In terms of my own form I'd say I had a so-so game. I felt in much better shape than 3 weeks ago so the recent painful forays to circuit training must have helped and I made a number of half-breaks and offloads, but my work at the breakdown is still way too tentative and my tackling too passive - so plenty to work on next time.

Final score? Well according the ref it was Chesham 5 Fullerians "quite a lot" - and it's true we fell apart somewhat in the last 15 minutes when they must have crossed for at least 4 tries - very disappointing really as we'd been pretty competitive until that point.

Next up is a trip to Tring on 22nd November and, who knows, maybe even a first win?

Another voice of reason...

It seems that even Australians are starting to see sense when it comes to the ELVs.

The Sunday Times reports that a review of the ELVs, written by former Wallaby centre and Australian national coaching director Dick Marks, heavily criticises both the ELVs themselves and the strong-arm tactics employed by the IRB to ensure that they are implemented.

A link to the full report can be found below but the best line for me is:

“Even if the ball is marginally more in play, that's not much use when it's 50 meters up in the air.”

Friday, 17 October 2008

Whatever happened to: half-time orange slices?

Another of a series of ramblings about odds and sods that appear to have gone missing from the game of rugby since I started playing back in the middle ages - and this time I reckon I've stumbled upon the most significant change to the game during my 14 year sabbatical...

No, it's not the fact that you can lift in the lineout, or that you have to stay bound in the scrum, or the frankly weird phenomenon of uncontested scrummages or even the introduction of the (mostly) insane ELVs. At the end of the day laws change and players ignore them for the most part - they're irritating in the extreme but have little significant long-lasting effect.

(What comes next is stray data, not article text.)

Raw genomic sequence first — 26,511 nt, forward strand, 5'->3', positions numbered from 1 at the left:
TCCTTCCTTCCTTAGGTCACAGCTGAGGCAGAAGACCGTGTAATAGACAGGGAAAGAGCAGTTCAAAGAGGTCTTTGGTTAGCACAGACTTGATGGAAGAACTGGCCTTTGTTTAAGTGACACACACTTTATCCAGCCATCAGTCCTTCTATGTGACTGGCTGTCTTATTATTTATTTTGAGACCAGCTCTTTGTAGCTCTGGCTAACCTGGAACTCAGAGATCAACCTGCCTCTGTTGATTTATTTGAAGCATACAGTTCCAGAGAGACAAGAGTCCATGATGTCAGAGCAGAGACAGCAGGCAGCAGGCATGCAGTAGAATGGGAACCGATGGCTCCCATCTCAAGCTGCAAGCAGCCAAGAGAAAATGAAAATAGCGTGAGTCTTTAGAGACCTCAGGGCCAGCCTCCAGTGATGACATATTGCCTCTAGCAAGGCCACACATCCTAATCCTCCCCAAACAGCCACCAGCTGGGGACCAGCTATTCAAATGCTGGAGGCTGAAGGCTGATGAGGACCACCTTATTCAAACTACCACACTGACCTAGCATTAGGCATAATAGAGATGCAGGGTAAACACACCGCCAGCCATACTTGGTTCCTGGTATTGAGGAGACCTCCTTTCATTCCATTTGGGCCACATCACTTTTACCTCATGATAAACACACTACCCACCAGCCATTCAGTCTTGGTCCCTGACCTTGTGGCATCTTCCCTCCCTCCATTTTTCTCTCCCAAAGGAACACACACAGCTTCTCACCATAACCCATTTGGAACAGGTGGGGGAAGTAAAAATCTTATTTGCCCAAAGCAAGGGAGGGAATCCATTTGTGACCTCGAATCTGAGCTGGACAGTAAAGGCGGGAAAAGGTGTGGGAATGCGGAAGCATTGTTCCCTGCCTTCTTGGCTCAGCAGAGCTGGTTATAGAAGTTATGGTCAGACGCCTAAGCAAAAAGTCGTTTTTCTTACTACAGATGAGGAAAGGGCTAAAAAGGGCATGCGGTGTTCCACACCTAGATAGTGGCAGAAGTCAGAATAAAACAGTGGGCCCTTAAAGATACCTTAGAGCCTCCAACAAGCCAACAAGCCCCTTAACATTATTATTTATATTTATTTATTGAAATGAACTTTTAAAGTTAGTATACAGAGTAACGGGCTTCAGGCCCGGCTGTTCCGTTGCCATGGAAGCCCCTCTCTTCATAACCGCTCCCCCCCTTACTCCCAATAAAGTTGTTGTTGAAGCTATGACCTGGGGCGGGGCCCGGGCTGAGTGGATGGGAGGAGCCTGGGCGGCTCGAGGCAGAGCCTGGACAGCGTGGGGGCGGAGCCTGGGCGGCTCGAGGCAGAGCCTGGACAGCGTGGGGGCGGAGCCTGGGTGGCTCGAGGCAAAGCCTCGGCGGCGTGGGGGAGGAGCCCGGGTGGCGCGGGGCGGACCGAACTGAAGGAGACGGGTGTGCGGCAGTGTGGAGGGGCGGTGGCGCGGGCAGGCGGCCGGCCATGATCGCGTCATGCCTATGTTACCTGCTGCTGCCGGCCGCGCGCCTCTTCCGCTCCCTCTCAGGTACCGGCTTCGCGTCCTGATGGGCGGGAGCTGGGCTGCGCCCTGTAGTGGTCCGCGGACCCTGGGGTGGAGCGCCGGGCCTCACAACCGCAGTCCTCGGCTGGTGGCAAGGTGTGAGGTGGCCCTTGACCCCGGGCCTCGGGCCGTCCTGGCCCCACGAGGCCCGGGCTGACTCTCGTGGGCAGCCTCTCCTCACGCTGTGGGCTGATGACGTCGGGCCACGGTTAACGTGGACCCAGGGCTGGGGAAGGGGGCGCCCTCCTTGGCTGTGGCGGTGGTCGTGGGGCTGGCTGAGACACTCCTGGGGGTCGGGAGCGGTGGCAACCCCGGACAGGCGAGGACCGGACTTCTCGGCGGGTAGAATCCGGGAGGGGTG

No, it's got nothing to do with the laws of the game - the biggest change is, in fact - and without a shadow of a doubt - the demise of the half-time orange slice.

Back in the good old days, come half-time it just didn't matter how hot it was, how hard you'd worked, how thirsty you were - no, the best you could hope for (and this quite often only applied to 1st XV matches - the other teams being simply not worthy enough) was a fairly unappetising slice of orange.

Forget isotonic sports drinks, forget even the the restorative effects of a sip of H2O - you were expected to revive flagging limbs and sagging spirits simply by sucking on a withered piece of citrus fruit for about 5 seconds. Furthermore, more often than not some bright spark had miscalculated and had divided the said fruit into 14 pieces, meaning that someone (guess who?) had to miss out. Believe me, as unappetising as it sounds, being the one player not to get to suck on a piece of orange was desperately demoralising.

As I often have cause to mutter - players today don't know they're born.

Saturday, 11 October 2008

Peas in a pod

It hasn't exactly been a great week for the glamour boys of English and Welsh rugby respectively.

First Danny Cipriani gets himself knocked cold by a Josh Lewsey punch and then Gavin Henson gets handed a two game ban by the Opsreys for going walkabout when he should have been training.

Both incidents, it appears, were caused by the players in question not responding at all well to criticism, Cipriani reacting badly to jibes from Lewsey about missed tackles in training and Henson storming off to sulk after his performance against Harlequins was criticised by his coaches.